What is the Difference between Wood Pellets and Corn Pellets?


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Electric, gas and oil are the traditional methods to heat the house, while they are very expensive. Now the alternative sources such as wood and corn pellets are emerging. These alternative sources of fuel are both environmental friendly and renewable. In the battle of fuel sources, each choice has its own advantages and disadvantages.

      The word corn or maize suggests different visions. Food is the first use that comes to mind, while it is an important source for heating as well. Corn pellets are one of the most efficient, cost-effective and popular ways to heat a house. These small, light grayish brown pellets resemble rabbit food after the corn is processed. Wood pellets are most commonly made from sawdust and wood chips, which are waste materials from trees used to make furniture, lumber and other products. Both the wood pellets and corn pellets can be used as fuel to heat the house. However, there exists several differences between them.

1. Feature

Wood pellets are small pellets that are made of compressed wood. This wood by-product is pressurized and palletized for sale. Wood pellets are environmentally-friendly.

Corn pellets, on the other hand, are shelled and compressed corn seed. Corn pellet is a renewable and abundant resource that can be burned to produce significant heat.

2. Availability

      The availability of both corn pellets and wood pellets depends on the location. Wood pellets are made of sawdust, wood chips, bark, agricultural crop waste, waste paper and other organic materials. These wood pellets are most readily available in the northeast and northwest of United States.

      Corn pellets, obviously, are most readily available in areas where corn is grown, primarily in Midwest. Therefore, corn pellets are inexpensive and easy to obtain in Midwest. But in areas where corn would have to be brought in, such as New England states, the cost may be much higher. And of course, price depends mainly on the crop that year and will be likely vary from year to year. When choosing between corn and wood pellets, their availability in your area of the country should be considered.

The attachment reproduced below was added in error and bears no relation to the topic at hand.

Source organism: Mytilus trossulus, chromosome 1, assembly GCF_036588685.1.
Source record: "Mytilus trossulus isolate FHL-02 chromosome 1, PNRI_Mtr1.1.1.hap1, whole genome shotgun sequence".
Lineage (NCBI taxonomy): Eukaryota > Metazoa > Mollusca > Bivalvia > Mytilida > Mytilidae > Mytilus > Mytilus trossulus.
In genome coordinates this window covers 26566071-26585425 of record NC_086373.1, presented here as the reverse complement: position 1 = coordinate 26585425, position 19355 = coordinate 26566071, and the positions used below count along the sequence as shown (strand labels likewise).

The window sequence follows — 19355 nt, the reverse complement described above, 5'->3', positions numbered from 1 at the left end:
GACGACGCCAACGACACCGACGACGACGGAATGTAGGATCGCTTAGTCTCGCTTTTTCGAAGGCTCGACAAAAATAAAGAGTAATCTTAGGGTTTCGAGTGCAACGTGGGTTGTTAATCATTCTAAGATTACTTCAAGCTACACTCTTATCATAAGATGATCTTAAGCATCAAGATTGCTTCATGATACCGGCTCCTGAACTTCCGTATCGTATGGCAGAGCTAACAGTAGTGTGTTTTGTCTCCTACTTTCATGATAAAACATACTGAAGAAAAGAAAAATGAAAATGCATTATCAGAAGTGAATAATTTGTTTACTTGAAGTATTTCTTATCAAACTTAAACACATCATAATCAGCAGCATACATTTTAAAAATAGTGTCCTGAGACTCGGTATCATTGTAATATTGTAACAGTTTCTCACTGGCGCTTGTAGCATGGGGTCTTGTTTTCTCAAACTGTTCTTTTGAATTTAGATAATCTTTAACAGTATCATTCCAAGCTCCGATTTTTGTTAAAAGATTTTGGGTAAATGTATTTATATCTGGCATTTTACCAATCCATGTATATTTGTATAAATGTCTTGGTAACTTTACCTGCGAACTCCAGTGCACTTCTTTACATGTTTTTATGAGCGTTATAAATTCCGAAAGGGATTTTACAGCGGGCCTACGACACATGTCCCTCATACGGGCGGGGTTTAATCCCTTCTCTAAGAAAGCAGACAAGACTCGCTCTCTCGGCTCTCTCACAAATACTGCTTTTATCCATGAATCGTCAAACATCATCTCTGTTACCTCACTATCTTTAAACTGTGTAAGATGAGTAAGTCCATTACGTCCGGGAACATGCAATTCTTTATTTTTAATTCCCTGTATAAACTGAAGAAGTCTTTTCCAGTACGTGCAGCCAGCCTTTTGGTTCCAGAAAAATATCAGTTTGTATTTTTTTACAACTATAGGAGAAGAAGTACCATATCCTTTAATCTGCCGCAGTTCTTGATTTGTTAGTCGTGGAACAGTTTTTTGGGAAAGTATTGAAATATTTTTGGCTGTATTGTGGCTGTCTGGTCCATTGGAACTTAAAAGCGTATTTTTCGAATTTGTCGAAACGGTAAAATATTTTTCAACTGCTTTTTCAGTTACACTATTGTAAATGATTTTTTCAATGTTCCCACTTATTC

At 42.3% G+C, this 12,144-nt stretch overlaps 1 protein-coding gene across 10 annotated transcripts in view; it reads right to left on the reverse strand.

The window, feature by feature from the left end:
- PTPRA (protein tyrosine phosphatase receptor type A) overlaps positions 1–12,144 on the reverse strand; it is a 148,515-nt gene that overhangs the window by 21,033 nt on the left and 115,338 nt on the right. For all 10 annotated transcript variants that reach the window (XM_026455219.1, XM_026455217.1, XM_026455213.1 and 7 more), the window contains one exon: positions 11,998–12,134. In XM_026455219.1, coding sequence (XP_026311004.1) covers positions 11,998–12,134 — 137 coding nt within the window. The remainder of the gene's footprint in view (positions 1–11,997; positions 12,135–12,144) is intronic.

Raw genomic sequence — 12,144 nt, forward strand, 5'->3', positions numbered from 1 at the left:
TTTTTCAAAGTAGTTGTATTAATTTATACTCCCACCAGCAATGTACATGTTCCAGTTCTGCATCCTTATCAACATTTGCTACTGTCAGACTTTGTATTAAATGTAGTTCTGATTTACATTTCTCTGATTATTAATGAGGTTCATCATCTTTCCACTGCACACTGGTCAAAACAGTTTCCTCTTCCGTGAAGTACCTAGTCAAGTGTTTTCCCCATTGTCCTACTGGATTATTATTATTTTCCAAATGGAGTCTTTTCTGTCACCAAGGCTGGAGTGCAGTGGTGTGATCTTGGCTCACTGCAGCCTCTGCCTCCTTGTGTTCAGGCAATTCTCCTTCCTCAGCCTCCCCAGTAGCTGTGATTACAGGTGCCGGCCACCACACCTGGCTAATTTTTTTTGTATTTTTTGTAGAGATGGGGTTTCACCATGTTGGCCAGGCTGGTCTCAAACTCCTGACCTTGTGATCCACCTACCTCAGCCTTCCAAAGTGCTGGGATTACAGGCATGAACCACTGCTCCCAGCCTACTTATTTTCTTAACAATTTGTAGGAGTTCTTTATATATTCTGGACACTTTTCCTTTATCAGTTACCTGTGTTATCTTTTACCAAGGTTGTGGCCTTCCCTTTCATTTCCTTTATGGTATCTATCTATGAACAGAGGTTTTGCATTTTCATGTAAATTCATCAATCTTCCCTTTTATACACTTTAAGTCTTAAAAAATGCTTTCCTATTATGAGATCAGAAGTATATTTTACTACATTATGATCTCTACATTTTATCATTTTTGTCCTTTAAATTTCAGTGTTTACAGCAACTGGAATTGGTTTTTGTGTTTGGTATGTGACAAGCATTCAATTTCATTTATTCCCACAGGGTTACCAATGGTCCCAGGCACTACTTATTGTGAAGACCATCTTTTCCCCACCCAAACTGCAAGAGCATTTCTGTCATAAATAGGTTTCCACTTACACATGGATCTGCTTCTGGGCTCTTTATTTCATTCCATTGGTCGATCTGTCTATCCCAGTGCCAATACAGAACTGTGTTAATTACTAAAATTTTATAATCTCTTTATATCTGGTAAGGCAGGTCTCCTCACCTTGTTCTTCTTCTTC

3. Function

      Wood pellets are burned in pellet stoves. The wood pellets are placed in the hopper of the wood stove. An auger, or corkscrew shaped device, controls the amount of wood pellets that being placed into the burning chamber. This determines the amount of heat produced.

Corn pellets can be burned in a corn stove or a multi-fuel stove. A corn stove works in the same way except that corn pellets are used to produce the heat. Multi-fuel stoves have the ability to burn corn pellets as well as wood pellets.

4. Storage

      Wood pellets must be transported and stored in dry condition. They are usually sold in plastic bags. It is not wise to leave the bags exposed outdoor, or even in an indoor damp environment. Water and dampness will affect the performance of wood pellets, so dry garage, shed, basement or storage room is preferred.

      The storage of corn pellets, as opposed to wood pellets, can be problematic. Storing the corn pellets can be a hassle unless you have a spare garage, a silo or another large area. The corn pellets may attract insects, rats and other rodents if they are stored in an open area for a long period of time. So they should be stored in an airtight plastic or metal container to prevent these problems.

The Benefits of Wood Pellets and Corn Pellets

The top benefit of burning corn or wood pellets is that they are renewable sources. Their economic benefits make each a popular heating source. Burning either source in a pellet stove requires no chimney.

Low cost is one of the biggest benefits of using corn pellets, depending on where you live. Corn pellets are clean burning, making them eco-friendly. One additional plus is that corn pellets will give off a sweet, delectable aroma from the smoke billowing outside home. Wood pellets have their own positive traits. Wood is much more widely available as raw material. And wood pellets are even better than corn pellets as a fuel source due to the almost entire combustion, leaving behind only a small amount of ash.


      Although we get the same amount of heat from corn pellets as from wood pellets and the cost may be less, corn pellets do have some drawbacks. There is more ash left after burning. Besides, the stove for corn pellets requires more maintenance because of clinkers, which are formed when the sugars in corn are burned and cooled, producing a substance that is very hard and will not burn up. Some special stoves are designed to automatically clear the clinkers, while others must be cleared regularly by hands.

Wood pellets and corn Pellets are natural and renewable energy sources that provide an efficient, reliable and affordable way to heat your home. When choosing between corn pellets and wood pellets, the above comparisons should be taken into consideration.

Customer comments

  1. By John Diggins on

    Great article